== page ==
Rats fed junk food had higher cholesterol, blood fats into adulthood, British study finds
MONDAY, June 30 (HealthDay News) -- Eating an unhealthy diet during pregnancy may raise your child's lifetime risk of obesity and elevated cholesterol and blood sugar levels, British researchers report.
In tests on rats, a Royal Veterinary College team fed one group of females a diet of processed junk food such as donuts, muffins, cookies, chips and sweets during pregnancy and breast-feeding, while another group of females received a healthy diet of regular feed.
The researchers compared the offspring of the two groups of female rats and found those born to mothers fed a junk food diet had higher levels of cholesterol and triglycerides, a type of fat found in the bloodstream. Both increase the risk of heart disease.
The offspring of the junk food-fed mothers also had higher levels of glucose and insulin, both of which increase the risk of type 2 diabetes.
These rats remained fatter through adolescence and into adulthood than the offspring of the mothers who ate a healthier diet during pregnancy and breast-feeding.
The study was published in the current issue of The Journal of Physiology.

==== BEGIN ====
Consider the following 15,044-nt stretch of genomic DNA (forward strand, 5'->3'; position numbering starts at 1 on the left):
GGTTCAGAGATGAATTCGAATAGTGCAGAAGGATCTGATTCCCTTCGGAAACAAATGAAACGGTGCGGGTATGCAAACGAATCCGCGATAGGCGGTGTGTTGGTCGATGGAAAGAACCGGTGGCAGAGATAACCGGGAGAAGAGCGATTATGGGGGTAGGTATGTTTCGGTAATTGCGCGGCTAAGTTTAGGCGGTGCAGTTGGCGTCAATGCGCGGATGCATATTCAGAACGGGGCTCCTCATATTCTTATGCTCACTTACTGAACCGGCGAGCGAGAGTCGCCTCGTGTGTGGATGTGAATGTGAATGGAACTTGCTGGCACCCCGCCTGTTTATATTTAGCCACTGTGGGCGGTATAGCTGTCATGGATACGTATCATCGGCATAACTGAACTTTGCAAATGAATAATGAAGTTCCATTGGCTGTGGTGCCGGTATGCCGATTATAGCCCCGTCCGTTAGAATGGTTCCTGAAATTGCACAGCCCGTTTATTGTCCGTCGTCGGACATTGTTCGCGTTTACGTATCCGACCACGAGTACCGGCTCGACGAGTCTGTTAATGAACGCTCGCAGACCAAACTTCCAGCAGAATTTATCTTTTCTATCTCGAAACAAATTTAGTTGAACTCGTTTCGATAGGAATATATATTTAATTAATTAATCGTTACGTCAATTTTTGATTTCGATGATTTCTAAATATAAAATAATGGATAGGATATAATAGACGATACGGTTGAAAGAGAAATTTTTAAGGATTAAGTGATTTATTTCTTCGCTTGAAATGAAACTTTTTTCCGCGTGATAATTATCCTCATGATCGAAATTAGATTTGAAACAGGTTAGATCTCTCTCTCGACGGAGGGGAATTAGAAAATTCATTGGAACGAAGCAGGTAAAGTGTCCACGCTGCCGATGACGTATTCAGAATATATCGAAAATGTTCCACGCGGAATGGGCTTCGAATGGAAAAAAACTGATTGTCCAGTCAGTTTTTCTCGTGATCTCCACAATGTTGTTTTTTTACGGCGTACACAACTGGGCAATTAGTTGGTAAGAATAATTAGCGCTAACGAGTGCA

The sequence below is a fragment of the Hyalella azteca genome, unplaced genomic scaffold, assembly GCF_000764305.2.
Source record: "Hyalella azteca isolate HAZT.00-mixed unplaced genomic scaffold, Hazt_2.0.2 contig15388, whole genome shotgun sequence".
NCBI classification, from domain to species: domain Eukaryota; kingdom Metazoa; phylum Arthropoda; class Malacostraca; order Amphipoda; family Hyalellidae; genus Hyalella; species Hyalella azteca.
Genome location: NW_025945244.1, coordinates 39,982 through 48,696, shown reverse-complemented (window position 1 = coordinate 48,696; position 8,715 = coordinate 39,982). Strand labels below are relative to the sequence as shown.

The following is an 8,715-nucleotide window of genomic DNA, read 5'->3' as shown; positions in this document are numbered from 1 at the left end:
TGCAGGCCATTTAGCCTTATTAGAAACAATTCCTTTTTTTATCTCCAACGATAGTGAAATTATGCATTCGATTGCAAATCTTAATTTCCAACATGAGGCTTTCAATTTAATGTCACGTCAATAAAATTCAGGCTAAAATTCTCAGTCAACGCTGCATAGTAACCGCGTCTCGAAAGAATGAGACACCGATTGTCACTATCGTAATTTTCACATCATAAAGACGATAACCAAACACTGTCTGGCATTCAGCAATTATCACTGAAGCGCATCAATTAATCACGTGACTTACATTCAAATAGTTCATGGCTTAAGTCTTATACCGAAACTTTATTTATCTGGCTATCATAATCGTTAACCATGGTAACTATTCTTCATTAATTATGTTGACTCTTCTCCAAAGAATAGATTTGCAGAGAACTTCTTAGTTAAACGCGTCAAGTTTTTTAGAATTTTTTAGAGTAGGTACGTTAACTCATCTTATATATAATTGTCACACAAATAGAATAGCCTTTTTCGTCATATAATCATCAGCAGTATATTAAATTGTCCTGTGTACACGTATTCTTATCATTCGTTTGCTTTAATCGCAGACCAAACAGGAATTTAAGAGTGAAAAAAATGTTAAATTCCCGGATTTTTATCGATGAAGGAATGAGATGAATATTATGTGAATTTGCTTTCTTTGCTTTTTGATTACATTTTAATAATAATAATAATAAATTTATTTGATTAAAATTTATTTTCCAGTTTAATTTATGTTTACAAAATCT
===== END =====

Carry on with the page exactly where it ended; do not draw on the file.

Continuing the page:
"It seems that a mother's diet whilst pregnant and breast-feeding is very important for the long term health of her child," study co-author Dr. Stephanie Bayol said in a prepared statement. "We always say 'you are what you eat.' In fact, it may be true that 'you are what your mother ate.' This does not mean that obesity and poor health is inevitable, and it is important that we take care of ourselves and live a healthy lifestyle. But it does mean that mothers must eat responsibly whilst pregnant."
Even though this study was carried out in rats, the findings are likely applicable to humans, study co-author Professor Neil Stickland added.
"Humans share a number of fundamental biological systems with rats, so there is good reason to assume the effects we see in rats may be repeated in humans. Our research certainly tallies with epidemiological studies linking children's weight to that of their parents," Stickland said in a prepared statement.
The American College of Obstetricians and Gynecologists offers advice about nutrition during pregnancy.
-- Robert Preidt
SOURCE: Wellcome Trust, news release, June 30, 2008
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